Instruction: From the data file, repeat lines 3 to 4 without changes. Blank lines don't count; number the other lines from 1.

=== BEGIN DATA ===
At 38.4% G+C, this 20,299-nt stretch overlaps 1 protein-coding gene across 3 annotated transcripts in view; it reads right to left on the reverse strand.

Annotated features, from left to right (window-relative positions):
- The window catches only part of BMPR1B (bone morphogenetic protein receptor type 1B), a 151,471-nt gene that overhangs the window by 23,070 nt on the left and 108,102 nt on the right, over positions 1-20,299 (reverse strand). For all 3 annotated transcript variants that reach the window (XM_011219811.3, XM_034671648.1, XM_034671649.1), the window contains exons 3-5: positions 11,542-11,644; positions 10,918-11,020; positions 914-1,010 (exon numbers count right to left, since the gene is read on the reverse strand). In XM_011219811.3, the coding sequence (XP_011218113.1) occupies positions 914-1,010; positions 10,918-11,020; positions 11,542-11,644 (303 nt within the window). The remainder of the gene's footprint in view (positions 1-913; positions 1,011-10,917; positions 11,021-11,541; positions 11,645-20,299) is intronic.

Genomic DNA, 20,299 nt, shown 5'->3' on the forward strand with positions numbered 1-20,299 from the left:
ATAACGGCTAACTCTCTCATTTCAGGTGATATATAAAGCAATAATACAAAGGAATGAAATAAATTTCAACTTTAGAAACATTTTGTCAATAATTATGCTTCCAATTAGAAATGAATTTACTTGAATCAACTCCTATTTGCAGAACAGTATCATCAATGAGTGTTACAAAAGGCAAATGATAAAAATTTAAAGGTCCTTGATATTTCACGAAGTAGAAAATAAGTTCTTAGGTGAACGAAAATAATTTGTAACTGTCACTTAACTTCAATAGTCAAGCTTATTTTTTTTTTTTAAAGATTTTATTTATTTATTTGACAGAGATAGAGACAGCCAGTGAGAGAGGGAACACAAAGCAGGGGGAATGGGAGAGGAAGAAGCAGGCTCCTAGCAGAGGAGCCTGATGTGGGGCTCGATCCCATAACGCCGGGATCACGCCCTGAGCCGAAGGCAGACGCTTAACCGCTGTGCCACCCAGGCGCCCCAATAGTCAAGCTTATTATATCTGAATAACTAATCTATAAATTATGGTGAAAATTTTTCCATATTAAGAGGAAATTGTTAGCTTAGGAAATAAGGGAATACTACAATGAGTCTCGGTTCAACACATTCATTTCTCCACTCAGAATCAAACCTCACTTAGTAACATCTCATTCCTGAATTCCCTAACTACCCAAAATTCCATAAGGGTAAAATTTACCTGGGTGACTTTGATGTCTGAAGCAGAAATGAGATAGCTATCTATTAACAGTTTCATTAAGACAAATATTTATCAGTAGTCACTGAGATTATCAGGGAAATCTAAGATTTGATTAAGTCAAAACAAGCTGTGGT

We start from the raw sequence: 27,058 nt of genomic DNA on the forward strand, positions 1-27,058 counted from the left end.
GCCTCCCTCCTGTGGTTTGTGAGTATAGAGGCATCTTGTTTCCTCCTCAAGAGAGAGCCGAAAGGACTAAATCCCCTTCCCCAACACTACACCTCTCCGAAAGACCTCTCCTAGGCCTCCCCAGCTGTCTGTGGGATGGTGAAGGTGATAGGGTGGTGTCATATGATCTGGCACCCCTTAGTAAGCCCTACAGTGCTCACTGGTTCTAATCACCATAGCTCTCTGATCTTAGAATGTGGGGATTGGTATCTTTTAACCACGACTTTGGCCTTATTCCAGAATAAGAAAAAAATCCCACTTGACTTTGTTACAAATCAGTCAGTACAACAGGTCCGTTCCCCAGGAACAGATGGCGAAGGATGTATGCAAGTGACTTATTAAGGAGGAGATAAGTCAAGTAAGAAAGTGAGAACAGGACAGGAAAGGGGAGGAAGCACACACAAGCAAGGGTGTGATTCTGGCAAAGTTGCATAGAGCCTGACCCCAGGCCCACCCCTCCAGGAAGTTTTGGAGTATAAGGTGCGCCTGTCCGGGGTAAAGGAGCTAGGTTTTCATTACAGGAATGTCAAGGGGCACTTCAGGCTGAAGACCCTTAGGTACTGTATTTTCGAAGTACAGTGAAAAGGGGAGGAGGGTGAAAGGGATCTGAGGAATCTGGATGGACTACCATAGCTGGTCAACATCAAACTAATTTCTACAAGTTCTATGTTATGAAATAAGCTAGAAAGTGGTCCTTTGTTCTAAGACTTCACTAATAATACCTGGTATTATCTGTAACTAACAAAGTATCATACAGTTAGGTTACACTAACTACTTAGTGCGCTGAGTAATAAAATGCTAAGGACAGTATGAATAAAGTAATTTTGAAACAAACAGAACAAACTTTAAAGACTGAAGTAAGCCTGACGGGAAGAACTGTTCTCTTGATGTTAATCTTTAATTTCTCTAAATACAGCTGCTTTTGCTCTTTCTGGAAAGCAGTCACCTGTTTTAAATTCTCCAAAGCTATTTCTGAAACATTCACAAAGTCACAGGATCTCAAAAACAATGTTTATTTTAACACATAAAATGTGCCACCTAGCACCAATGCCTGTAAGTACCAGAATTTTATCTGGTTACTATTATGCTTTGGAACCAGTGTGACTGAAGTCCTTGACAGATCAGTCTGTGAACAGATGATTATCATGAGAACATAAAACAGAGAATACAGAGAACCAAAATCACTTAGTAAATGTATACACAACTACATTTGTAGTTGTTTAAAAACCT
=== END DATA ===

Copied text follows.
- The window catches only part of BMPR1B (bone morphogenetic protein receptor type 1B), a 151,471-nt gene that overhangs the window by 23,070 nt on the left and 108,102 nt on the right, over positions 1-20,299 (reverse strand). For all 3 annotated transcript variants that reach the window (XM_011219811.3, XM_034671648.1, XM_034671649.1), the window contains exons 3-5: positions 11,542-11,644; positions 10,918-11,020; positions 914-1,010 (exon numbers count right to left, since the gene is read on the reverse strand). In XM_011219811.3, the coding sequence (XP_011218113.1) occupies positions 914-1,010; positions 10,918-11,020; positions 11,542-11,644 (303 nt within the window). The remainder of the gene's footprint in view (positions 1-913; positions 1,011-10,917; positions 11,021-11,541; positions 11,645-20,299) is intronic.

Genomic DNA, 20,299 nt, shown 5'->3' on the forward strand with positions numbered 1-20,299 from the left: